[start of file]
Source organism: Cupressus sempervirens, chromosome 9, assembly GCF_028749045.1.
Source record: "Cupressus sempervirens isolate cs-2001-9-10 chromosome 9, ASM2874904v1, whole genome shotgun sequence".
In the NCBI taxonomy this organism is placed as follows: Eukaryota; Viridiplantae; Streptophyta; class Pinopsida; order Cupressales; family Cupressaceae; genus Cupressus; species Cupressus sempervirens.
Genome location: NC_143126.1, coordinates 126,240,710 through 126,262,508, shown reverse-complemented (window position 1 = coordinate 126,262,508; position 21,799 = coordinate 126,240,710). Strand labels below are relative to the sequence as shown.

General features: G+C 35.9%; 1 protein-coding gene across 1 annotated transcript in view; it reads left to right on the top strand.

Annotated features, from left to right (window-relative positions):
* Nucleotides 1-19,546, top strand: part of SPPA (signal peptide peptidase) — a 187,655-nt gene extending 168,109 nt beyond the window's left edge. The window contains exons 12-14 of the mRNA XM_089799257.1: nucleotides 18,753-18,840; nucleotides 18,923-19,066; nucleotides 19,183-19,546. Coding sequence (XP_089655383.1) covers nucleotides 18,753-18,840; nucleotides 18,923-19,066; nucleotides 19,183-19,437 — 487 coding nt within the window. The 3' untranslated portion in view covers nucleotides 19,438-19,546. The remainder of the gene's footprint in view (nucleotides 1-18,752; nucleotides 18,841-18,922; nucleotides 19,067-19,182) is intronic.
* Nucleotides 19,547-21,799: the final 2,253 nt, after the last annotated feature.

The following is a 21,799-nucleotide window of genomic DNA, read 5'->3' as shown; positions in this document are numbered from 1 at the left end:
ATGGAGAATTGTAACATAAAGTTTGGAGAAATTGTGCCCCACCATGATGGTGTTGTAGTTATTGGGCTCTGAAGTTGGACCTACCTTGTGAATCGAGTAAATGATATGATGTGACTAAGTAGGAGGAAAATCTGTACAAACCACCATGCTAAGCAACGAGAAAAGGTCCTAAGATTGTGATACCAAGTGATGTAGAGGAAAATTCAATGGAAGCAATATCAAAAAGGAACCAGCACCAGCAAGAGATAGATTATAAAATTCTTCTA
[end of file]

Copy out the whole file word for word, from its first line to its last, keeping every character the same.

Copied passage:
Source organism: Cupressus sempervirens, chromosome 9, assembly GCF_028749045.1.
Source record: "Cupressus sempervirens isolate cs-2001-9-10 chromosome 9, ASM2874904v1, whole genome shotgun sequence".
In the NCBI taxonomy this organism is placed as follows: Eukaryota; Viridiplantae; Streptophyta; class Pinopsida; order Cupressales; family Cupressaceae; genus Cupressus; species Cupressus sempervirens.
Genome location: NC_143126.1, coordinates 126,240,710 through 126,262,508, shown reverse-complemented (window position 1 = coordinate 126,262,508; position 21,799 = coordinate 126,240,710). Strand labels below are relative to the sequence as shown.

General features: G+C 35.9%; 1 protein-coding gene across 1 annotated transcript in view; it reads left to right on the top strand.

Annotated features, from left to right (window-relative positions):
* Nucleotides 1-19,546, top strand: part of SPPA (signal peptide peptidase) — a 187,655-nt gene extending 168,109 nt beyond the window's left edge. The window contains exons 12-14 of the mRNA XM_089799257.1: nucleotides 18,753-18,840; nucleotides 18,923-19,066; nucleotides 19,183-19,546. Coding sequence (XP_089655383.1) covers nucleotides 18,753-18,840; nucleotides 18,923-19,066; nucleotides 19,183-19,437 — 487 coding nt within the window. The 3' untranslated portion in view covers nucleotides 19,438-19,546. The remainder of the gene's footprint in view (nucleotides 1-18,752; nucleotides 18,841-18,922; nucleotides 19,067-19,182) is intronic.
* Nucleotides 19,547-21,799: the final 2,253 nt, after the last annotated feature.

The following is a 21,799-nucleotide window of genomic DNA, read 5'->3' as shown; positions in this document are numbered from 1 at the left end:
ATGGAGAATTGTAACATAAAGTTTGGAGAAATTGTGCCCCACCATGATGGTGTTGTAGTTATTGGGCTCTGAAGTTGGACCTACCTTGTGAATCGAGTAAATGATATGATGTGACTAAGTAGGAGGAAAATCTGTACAAACCACCATGCTAAGCAACGAGAAAAGGTCCTAAGATTGTGATACCAAGTGATGTAGAGGAAAATTCAATGGAAGCAATATCAAAAAGGAACCAGCACCAGCAAGAGATAGATTATAAAATTCTTCTA